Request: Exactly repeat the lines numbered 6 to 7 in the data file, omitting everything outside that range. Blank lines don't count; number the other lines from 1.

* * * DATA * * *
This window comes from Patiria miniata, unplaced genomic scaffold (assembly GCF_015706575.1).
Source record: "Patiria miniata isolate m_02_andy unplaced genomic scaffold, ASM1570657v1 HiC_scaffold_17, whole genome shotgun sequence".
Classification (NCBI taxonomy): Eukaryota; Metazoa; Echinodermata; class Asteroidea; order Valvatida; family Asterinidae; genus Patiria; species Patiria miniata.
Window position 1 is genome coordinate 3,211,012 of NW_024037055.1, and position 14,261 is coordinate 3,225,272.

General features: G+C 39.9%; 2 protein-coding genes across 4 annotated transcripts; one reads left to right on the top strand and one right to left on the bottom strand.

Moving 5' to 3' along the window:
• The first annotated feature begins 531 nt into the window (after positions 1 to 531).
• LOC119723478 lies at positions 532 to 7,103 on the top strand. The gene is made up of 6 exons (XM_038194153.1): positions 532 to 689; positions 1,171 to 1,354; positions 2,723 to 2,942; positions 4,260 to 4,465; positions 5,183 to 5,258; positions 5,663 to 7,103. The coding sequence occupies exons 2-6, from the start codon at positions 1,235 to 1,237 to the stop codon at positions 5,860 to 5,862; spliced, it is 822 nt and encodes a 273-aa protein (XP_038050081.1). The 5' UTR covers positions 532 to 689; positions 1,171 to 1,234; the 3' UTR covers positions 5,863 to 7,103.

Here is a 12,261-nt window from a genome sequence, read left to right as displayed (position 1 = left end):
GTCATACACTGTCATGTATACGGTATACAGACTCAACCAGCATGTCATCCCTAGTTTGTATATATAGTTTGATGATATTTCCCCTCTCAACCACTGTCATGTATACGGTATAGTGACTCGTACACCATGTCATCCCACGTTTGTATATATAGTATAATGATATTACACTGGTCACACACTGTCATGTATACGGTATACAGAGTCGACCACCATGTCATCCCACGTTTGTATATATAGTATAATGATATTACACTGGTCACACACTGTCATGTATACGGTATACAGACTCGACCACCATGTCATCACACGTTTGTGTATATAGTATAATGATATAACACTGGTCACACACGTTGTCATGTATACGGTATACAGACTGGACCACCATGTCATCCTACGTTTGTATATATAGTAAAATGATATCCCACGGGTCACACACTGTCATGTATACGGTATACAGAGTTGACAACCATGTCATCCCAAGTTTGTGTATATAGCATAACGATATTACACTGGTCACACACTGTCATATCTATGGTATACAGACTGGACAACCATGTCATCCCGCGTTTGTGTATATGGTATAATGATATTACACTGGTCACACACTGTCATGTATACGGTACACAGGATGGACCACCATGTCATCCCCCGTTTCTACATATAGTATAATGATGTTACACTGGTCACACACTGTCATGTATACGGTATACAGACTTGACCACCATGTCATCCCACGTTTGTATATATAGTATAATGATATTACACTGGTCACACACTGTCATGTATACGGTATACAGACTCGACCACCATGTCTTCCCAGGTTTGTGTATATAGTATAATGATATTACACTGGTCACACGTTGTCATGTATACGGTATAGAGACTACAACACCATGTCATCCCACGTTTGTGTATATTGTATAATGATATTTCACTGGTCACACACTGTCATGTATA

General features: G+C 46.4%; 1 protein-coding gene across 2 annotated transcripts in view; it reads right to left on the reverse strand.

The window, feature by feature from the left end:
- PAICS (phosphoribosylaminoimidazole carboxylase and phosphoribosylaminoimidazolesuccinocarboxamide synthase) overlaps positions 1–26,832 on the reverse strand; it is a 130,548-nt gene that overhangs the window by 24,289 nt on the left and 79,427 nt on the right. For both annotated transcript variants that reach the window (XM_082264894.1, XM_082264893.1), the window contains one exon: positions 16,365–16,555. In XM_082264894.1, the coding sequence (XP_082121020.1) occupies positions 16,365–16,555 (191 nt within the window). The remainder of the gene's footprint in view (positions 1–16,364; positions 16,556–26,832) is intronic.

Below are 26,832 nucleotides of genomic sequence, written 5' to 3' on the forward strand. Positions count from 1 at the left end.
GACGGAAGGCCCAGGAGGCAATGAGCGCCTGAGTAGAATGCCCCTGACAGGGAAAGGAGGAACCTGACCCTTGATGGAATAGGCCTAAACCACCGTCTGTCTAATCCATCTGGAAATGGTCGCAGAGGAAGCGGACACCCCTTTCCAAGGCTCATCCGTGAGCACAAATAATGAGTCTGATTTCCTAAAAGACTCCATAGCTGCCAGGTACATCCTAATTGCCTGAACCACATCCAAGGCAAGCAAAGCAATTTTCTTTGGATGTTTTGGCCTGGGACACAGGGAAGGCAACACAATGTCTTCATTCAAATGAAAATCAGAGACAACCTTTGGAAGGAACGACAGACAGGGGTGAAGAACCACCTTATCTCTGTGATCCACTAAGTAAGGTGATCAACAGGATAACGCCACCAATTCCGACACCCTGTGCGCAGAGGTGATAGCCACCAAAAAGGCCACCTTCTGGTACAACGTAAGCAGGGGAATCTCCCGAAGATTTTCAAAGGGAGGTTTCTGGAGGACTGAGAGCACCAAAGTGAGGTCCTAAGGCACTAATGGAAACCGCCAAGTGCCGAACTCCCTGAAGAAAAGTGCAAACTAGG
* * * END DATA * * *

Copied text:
Moving 5' to 3' along the window:
• The first annotated feature begins 531 nt into the window (after positions 1 to 531).